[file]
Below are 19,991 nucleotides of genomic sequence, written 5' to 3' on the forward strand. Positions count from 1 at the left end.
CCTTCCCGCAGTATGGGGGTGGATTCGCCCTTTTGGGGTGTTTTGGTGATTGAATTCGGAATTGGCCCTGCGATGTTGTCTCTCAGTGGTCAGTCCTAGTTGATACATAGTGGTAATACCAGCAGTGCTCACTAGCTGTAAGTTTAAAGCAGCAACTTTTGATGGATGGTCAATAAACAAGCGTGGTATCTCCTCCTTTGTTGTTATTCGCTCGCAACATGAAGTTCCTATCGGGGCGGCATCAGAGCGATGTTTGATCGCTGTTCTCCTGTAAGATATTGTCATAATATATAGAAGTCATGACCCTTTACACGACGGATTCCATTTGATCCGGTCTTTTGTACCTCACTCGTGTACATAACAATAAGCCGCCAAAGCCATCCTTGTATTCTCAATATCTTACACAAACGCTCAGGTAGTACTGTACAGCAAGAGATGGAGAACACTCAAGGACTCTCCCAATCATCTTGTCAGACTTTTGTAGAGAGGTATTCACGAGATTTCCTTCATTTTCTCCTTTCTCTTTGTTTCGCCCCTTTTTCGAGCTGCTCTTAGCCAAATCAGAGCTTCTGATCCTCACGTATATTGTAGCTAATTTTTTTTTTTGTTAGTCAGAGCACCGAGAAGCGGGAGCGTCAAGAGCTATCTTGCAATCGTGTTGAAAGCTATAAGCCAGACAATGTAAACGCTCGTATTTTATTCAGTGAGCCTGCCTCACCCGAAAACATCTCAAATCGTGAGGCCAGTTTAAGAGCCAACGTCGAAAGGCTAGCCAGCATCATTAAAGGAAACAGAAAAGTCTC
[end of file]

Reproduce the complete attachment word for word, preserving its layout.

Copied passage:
Below are 19,991 nucleotides of genomic sequence, written 5' to 3' on the forward strand. Positions count from 1 at the left end.
CCTTCCCGCAGTATGGGGGTGGATTCGCCCTTTTGGGGTGTTTTGGTGATTGAATTCGGAATTGGCCCTGCGATGTTGTCTCTCAGTGGTCAGTCCTAGTTGATACATAGTGGTAATACCAGCAGTGCTCACTAGCTGTAAGTTTAAAGCAGCAACTTTTGATGGATGGTCAATAAACAAGCGTGGTATCTCCTCCTTTGTTGTTATTCGCTCGCAACATGAAGTTCCTATCGGGGCGGCATCAGAGCGATGTTTGATCGCTGTTCTCCTGTAAGATATTGTCATAATATATAGAAGTCATGACCCTTTACACGACGGATTCCATTTGATCCGGTCTTTTGTACCTCACTCGTGTACATAACAATAAGCCGCCAAAGCCATCCTTGTATTCTCAATATCTTACACAAACGCTCAGGTAGTACTGTACAGCAAGAGATGGAGAACACTCAAGGACTCTCCCAATCATCTTGTCAGACTTTTGTAGAGAGGTATTCACGAGATTTCCTTCATTTTCTCCTTTCTCTTTGTTTCGCCCCTTTTTCGAGCTGCTCTTAGCCAAATCAGAGCTTCTGATCCTCACGTATATTGTAGCTAATTTTTTTTTTTGTTAGTCAGAGCACCGAGAAGCGGGAGCGTCAAGAGCTATCTTGCAATCGTGTTGAAAGCTATAAGCCAGACAATGTAAACGCTCGTATTTTATTCAGTGAGCCTGCCTCACCCGAAAACATCTCAAATCGTGAGGCCAGTTTAAGAGCCAACGTCGAAAGGCTAGCCAGCATCATTAAAGGAAACAGAAAAGTCTC